Is being an entrepreneur all you expected it to be?  

Yes and no – yes, I expected it to be stressful especially the financial side but no, I didn’t anticipate the full-time social media/networking/marketing side!  I had a good start – I was put in touch with a local company that booked one of my talks and a half day workshop literally on the day I started and they also booked a series of private 1-2-1 hypnotherapy sessions for one of their employees, but after that…  it’s the filling the ‘pipeline’ that’s hard work, delivering my workshops is what I love doing. 

I’m out more now that I was when employed but no nights away from home, no toxic emails, no one standing over my shoulder, no getting up at 4.30am to catch 7.30am flight to talk to people about something I couldn’t care less about, no more late flights home, no more missed sports days or being away when one of the children is ill, and I can be there for half term and holidays (I mean mentally as well as physically).  

What's been your biggest challenge as an entrepreneur?  

Staying positive that it will all work out, it needs time and commitment to get to a level where you can see it will work out.  Having to do everything is a challenge and it’s easy to second-guess your every decision.  And the technology!  You do have to roll your sleeves up and dive in, learn how to do websites, how to set up lead generators, sales funnels, use zoom or, do lives, build engagement, etc. etc.

What did you learn from this that will help the readers?  

If you know you have a good product or service, it’s a matter of sticking with it, connecting with like-minded people.  Getting out from behind your computer is key - think about your sales funnel like an old-fashioned water pump: you have to pump the handle to get the water up the pipe before it can start flowing, and that’s what we have to do as entrepreneurs, we have to pump the handle a lot (networking, communicating, lead generation, getting in front of people, etc) to initially fill the pipeline.  And you are building your network of supporters as well as potential customers.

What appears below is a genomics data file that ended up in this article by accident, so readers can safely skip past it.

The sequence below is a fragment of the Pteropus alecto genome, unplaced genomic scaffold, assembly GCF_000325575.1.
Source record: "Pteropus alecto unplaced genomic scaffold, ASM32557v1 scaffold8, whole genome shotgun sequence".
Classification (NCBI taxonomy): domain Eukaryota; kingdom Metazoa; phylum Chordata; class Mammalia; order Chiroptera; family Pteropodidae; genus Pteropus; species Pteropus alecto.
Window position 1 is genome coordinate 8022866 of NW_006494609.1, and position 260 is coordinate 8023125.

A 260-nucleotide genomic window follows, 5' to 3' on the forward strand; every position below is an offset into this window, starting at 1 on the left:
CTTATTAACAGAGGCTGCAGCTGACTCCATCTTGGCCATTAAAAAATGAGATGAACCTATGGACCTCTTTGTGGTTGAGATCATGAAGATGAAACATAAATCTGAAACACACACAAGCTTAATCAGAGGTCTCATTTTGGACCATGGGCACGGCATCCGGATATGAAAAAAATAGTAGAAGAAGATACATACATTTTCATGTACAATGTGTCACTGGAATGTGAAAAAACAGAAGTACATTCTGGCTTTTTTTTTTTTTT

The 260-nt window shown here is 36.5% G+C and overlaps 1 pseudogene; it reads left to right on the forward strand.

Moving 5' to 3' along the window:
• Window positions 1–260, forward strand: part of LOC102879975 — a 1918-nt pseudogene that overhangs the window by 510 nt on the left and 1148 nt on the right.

What's the best piece of advice you'd give to others who are starting their own business?  

Write out your main goals – it doesn’t have to be pretty, just scribble it out – why are you doing it, what are your motivators both negative (horrible working hours, long travel to work, stressful environment, etc) and positives (freedom to choose, spend more time with children, be able to afford things, etc) and keep this to hand so that when you are feeling low, you can see it for a boost. 

And get a clear idea on your business: who your ideal customer is, what are their primary needs, what do you offer that meets those needs, how do you differ from any competitors, etc. but retain flexibility – this is a journey and where you end up might not be where you anticipated!  And be prepared to spend money on your own development, pay for coaching and go to live events – these offer valuable support and widen your connections.

What are some of your favourite resources that have helped you on your entrepreneurial journey?  

Acuity scheduling (online calendar), canva (design platform),  zoom (1-2-1 or group video calls), Eventbrite (for online tickets to events), mailchimp, I’m playing around with Typeform at the moment to come up with some online quizzes for engagement

Where can the readers connect with you to find out more about you? 

Readers can email me at for 1-2-1 coaching or my biz-to-biz site